If we were to be truly thorough about it, there are several other rules of statutory construction that apply, but these two are the most important here. The analysis using these rules is not perfectly clean—what does “person” mean in Va. Code § 58.1-1, especially when you compare the list in that statute with the list in Va. Code § 58.1-3952?—but that is an inherent problem in using these rules: Rules of statutory construction are the ways that courts and administrative agencies deal with badly worded statutes. Invoking a rule of statutory construction does not magically make the statute precisely worded. It’s still a badly worded statute.
Why Is This Important?
At this point, you might be asking yourself: If a Virginia locality doesn’t pay state income taxes, why would the locality care about receiving the LPTC?
The answer is simple: The LPTC is a transferable tax credit. In other words, it can be sold and converted to cash. And that means that a locality that owns a large amount of land might have been able to donate a conservation easement on that land, claim the tax credits, and sell the tax credits for a windfall.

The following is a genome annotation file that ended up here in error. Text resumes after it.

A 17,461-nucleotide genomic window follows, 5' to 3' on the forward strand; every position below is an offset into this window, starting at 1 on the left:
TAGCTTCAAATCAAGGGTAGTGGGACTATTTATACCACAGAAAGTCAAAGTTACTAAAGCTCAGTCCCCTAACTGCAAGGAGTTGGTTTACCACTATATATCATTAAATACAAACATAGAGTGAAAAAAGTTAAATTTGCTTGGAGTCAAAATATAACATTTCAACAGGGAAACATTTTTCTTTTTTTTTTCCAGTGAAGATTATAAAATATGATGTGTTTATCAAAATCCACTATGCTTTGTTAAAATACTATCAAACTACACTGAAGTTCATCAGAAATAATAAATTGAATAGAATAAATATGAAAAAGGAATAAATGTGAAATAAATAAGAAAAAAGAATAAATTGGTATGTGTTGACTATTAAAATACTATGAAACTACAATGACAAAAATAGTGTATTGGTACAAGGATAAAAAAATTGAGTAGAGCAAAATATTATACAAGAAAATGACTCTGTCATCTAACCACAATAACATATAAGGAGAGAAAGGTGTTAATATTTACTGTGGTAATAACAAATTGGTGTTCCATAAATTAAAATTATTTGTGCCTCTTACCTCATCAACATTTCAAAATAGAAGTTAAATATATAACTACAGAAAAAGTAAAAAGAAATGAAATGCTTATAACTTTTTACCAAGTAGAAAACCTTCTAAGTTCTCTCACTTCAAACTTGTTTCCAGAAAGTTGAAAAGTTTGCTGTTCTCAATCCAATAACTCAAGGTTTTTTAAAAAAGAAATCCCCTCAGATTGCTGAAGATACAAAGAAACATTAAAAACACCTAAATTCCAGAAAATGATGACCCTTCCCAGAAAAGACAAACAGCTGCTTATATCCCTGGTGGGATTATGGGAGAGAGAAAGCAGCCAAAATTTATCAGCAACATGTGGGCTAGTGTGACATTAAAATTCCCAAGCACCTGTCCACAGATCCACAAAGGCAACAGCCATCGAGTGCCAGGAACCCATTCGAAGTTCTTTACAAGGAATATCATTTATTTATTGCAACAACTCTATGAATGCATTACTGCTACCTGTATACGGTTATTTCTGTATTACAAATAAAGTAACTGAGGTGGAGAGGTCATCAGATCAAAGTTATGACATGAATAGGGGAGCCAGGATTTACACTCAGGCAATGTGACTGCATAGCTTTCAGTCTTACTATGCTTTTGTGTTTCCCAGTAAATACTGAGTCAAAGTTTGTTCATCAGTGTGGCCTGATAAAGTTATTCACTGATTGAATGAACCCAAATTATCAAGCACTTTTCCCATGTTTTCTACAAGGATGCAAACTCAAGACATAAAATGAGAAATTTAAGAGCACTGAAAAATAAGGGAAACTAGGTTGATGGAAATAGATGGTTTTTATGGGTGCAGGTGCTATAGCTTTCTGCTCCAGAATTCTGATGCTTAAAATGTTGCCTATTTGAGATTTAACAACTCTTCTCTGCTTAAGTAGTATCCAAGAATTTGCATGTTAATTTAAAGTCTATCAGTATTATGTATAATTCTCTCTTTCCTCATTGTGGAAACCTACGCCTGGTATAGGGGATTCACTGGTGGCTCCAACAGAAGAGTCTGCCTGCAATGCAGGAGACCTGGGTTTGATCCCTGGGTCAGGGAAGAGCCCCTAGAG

Probably the best example of this would be a locality that owns a municipal reservoir and the immediately surrounding watershed. Because of the need to maintain clean drinking water, the locality will already be using the land for conservation purposes. The locality likely will have already implemented many or all of the best practices that a conservation easement would require in terms of maintaining vegetated buffers along waterways emptying into the reservoir. In some cases, the reservoir might even be open to the general public for recreational purposes. These types of municipal properties have the potential to be ideal properties for conservation easements—and, if it were eligible to receive the LPTC, the locality would be paid to use the land exactly as it had intended to use the land all along.